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How Ulta Beauty is Revolutionizing the Cosmetics Industry

The way women shop for beauty products is changing. While there was once a strong divide between consumers who purchased luxury and low-priced cosmetics, consumers have increasingly demonstrated an interest in mixing and matching across many brands and price ranges. Customization is the new trend in retail these days, and mixing and matching gives consumers the power to wholly personalize their looks.

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The Importance of Buy Online, Pick Up in Store

Kohl’s recently made headlines by becoming the next big retailer to add a buy online, pick up in store option for its customers, forging the ultimate connection between the digital and physical shopping worlds. The service is offered at every single Kohl’s location in the country. By the end of the year, it will also be available on tablets and mobile phones. In an effort to add better customer service, Kohl’s has added special parking spaces for those who have made pick up orders.

Buy online pick up in store may not be the most flashy or colorful way to improve a shopping experience, but consumer demand for the service is huge. PetSmart added it when it became its customers’ second most requested feature (the first was similar, an online feature displaying a product’s in-store availability). Best Buy was one of the first retailers to test out the concept, and it quickly took off as a key initiative that transformed the electronics retailer into the omnichannel magnate it is today.

Consumers like buy online, pick up in store because it provides the best of all worlds—the convenience and efficiency of online shopping, the ability to touch and feel a product before you take it home, the elimination of shipping fees, and the ability to receive a product within only a few hours of ordering it. Retailers like buy online pick up in store because it drives traffic to their physical locations and also gives them a competitive edge over ecommerce giants like Amazon.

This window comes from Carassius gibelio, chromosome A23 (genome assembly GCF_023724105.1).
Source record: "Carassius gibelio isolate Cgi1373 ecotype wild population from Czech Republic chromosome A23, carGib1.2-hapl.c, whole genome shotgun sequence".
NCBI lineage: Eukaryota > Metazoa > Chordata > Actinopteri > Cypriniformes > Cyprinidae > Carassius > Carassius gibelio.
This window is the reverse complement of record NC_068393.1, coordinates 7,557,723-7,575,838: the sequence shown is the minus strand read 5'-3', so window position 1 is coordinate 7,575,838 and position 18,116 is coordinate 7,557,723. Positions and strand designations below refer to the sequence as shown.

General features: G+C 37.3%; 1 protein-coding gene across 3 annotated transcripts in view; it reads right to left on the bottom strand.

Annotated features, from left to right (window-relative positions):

Lee Peterson, executive vice president with retail consultant WD Partners Inc., explains that brick-and-mortar retail chains have an incredible advantage because they already have potential fulfillment centers everywhere. They’ve “already done the hard part,” he says. “They’ve invested in physical infrastructure (stores) with strategic geographic distribution.”

Kohl’s, for instance, has about 1,200 stores, so it is likely we all live at least relatively near one. By offering buy online, pick up in store, Kohl’s has now given us the opportunity to obtain products in the fastest possible way, something Amazon cannot do without a wealth of physical stores.

Other companies who have recently added the option to either buy or reserve a product online for in-store pick up include Target, Nordstrom, Home Depot, Toys “R” Us, Walgreens, Best Buy, Barnes & Noble and The Limited.

After listening to what customers wanted, The Limited is one retailer who chose to provide the opportunity to reserve items for pick up rather than purchase them in advance. Whether or not customers end up buying items they reserve, the program can still be beneficial for The Limited. It still drives people into the stores, where they will see other products and are likely to decide to buy something different. A survey of 5,100 U.S. consumers, conducted by UPS, found that 45% bought something else while picking up an order in a store. I imagine that number will only grow as the concept of buy online, pick up in store becomes more popular and more retailers add the service.

The survey also found not only do consumers want to pick items up in a store, but they also want to return them there, even those items ordered online. In fact, 61% preferred returning items to a store. Even more, 70% made a new purchase in the store while making that return. Conversely, less than half of those surveyed made another purchase while returning an item online.

It is all about encouraging customers to come into the store in any way we can. What these studies tell us is that consumers want to come in as long as their favorite retailers offer them the right reasons to do so. Buy online, pick up in store is what consumers want, and the retailers who give it to them will greatly benefit.